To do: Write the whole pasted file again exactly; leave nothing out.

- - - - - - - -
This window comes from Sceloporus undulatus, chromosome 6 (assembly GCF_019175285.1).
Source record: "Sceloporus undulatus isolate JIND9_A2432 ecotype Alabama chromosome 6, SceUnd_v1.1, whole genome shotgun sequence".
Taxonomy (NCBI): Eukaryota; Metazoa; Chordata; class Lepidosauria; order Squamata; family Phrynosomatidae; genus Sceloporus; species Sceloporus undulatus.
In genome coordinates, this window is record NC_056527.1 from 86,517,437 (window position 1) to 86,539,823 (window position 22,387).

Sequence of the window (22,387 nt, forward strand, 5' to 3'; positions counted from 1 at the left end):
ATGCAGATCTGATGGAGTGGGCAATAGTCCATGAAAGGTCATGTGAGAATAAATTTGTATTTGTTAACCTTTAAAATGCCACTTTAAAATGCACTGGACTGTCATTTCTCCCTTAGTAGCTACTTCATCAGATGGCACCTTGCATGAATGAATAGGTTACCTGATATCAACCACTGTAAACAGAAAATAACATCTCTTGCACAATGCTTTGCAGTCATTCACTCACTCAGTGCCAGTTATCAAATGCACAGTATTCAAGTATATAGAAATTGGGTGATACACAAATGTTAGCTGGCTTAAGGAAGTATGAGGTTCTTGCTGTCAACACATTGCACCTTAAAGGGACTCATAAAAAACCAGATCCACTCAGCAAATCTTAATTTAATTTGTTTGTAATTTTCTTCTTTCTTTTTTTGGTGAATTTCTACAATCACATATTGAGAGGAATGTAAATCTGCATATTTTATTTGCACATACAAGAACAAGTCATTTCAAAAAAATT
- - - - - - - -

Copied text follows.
This window comes from Sceloporus undulatus, chromosome 6 (assembly GCF_019175285.1).
Source record: "Sceloporus undulatus isolate JIND9_A2432 ecotype Alabama chromosome 6, SceUnd_v1.1, whole genome shotgun sequence".
Taxonomy (NCBI): Eukaryota; Metazoa; Chordata; class Lepidosauria; order Squamata; family Phrynosomatidae; genus Sceloporus; species Sceloporus undulatus.
In genome coordinates, this window is record NC_056527.1 from 86,517,437 (window position 1) to 86,539,823 (window position 22,387).

Sequence of the window (22,387 nt, forward strand, 5' to 3'; positions counted from 1 at the left end):
ATGCAGATCTGATGGAGTGGGCAATAGTCCATGAAAGGTCATGTGAGAATAAATTTGTATTTGTTAACCTTTAAAATGCCACTTTAAAATGCACTGGACTGTCATTTCTCCCTTAGTAGCTACTTCATCAGATGGCACCTTGCATGAATGAATAGGTTACCTGATATCAACCACTGTAAACAGAAAATAACATCTCTTGCACAATGCTTTGCAGTCATTCACTCACTCAGTGCCAGTTATCAAATGCACAGTATTCAAGTATATAGAAATTGGGTGATACACAAATGTTAGCTGGCTTAAGGAAGTATGAGGTTCTTGCTGTCAACACATTGCACCTTAAAGGGACTCATAAAAAACCAGATCCACTCAGCAAATCTTAATTTAATTTGTTTGTAATTTTCTTCTTTCTTTTTTTGGTGAATTTCTACAATCACATATTGAGAGGAATGTAAATCTGCATATTTTATTTGCACATACAAGAACAAGTCATTTCAAAAAAATT